An industry-first computer system overhauling the way two police forces deal with calls from the public is delayed and £3m over budget.
The £30.6m system will be rolled out by Thames Valley Police and Hampshire Constabulary in late spring instead of March due to extended testing.
The software will modernise how police deal with 999 and 101 calls, replacing "outdated" systems.
Police said they "cannot afford to take risks with something so fundamental".
'Extra work needed'
The system will integrate police databases for the first time, giving operators instant information on screen about a caller, recent crimes in an area and other data.
It will also recommend the most appropriate police resources to deploy but the extended testing period has caused the delay and an increase in costs.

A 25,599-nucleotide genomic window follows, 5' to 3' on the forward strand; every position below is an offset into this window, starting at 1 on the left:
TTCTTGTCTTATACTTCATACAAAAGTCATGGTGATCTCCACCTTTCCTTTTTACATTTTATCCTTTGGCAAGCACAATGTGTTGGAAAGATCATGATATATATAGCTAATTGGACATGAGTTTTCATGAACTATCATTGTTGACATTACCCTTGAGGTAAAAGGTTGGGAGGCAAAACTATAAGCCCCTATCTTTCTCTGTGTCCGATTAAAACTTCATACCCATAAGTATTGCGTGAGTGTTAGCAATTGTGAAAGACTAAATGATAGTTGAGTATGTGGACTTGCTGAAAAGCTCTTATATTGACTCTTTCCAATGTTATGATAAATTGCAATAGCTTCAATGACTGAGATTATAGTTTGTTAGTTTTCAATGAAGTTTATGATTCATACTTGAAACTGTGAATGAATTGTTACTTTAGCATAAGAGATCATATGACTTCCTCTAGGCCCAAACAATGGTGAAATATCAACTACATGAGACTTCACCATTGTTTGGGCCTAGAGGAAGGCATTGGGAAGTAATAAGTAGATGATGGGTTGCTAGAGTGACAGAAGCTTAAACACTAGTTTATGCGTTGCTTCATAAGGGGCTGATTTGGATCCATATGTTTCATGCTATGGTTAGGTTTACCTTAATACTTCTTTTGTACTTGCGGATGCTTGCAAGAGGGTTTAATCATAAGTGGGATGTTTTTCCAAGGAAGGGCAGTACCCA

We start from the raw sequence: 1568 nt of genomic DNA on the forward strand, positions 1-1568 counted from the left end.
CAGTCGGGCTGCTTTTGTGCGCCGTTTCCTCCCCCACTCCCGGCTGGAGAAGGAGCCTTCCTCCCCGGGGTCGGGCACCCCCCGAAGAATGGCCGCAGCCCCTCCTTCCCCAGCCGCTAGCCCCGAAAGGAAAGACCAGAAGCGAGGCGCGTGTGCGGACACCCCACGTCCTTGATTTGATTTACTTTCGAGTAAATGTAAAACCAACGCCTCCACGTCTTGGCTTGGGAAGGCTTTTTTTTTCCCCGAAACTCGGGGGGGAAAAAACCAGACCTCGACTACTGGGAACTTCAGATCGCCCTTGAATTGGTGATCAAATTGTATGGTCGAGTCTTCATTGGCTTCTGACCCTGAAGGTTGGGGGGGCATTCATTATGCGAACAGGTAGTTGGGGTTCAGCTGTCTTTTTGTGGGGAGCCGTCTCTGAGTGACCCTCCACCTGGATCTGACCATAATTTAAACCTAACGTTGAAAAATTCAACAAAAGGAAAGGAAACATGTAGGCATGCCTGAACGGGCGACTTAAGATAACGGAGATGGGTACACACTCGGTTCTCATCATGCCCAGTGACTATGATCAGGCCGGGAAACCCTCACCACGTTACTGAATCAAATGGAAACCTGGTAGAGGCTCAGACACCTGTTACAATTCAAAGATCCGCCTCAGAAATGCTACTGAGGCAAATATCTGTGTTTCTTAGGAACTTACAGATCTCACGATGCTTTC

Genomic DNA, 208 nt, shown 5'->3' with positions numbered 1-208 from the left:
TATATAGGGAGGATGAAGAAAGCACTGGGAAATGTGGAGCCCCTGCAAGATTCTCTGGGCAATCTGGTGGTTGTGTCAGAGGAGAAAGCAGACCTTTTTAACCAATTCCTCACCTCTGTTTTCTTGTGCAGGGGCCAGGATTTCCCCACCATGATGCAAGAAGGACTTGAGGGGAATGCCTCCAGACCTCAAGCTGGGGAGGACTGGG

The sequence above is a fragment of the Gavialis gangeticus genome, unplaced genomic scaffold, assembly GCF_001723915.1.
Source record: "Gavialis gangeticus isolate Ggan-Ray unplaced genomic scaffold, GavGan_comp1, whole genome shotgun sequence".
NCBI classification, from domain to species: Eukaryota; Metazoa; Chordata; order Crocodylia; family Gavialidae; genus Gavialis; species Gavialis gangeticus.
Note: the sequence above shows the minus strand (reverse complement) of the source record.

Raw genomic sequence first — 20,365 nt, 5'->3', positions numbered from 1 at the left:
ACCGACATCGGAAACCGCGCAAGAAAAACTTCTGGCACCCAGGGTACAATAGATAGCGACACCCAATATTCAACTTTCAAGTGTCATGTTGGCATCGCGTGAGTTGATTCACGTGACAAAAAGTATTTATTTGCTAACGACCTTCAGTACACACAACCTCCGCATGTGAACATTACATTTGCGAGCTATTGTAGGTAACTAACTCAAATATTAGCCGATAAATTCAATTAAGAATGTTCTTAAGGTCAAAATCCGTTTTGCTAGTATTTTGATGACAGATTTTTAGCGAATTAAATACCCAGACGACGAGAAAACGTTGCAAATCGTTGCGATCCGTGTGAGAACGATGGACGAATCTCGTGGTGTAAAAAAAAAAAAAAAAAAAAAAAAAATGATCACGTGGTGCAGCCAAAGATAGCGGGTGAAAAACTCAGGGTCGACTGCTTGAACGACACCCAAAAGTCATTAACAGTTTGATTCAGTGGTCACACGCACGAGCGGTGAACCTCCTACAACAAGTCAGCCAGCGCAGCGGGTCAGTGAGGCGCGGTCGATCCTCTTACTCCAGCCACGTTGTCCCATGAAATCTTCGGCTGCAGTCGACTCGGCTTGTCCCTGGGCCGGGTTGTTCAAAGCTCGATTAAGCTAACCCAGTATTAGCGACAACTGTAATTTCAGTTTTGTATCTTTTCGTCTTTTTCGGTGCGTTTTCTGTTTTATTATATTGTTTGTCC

Hampshire Constabulary and Thames Valley Police developed the "contact management platform" with Microsoft and will be the first in the UK to use the system.
Ch Supt Christian Bunt told the BBC: "We cannot afford to take risks with something that is so fundamental to us delivering a service to the public, so when testing revealed that extra work needed to be done, our operational view was that the testing phase should be extended."
The BBC understands other forces could adopt the system, which has the potential for crimes to be reported online.
Ch Supt Bunt said the "cutting-edge" system will modernise how the public report crimes, emergencies and supply information and follow up investigations.
In the three months to June, 2.1% of 999 calls to Thames Valley Police were unanswered, compared with 1.6% in the same quarter the previous year.
Figures from Hampshire Constabulary show the proportion of abandoned 999 calls rose from 0.9% to 1.6% in the three months to June.
The development of the new system comes after a review into how calls are managed and directed from the public to the correct agencies.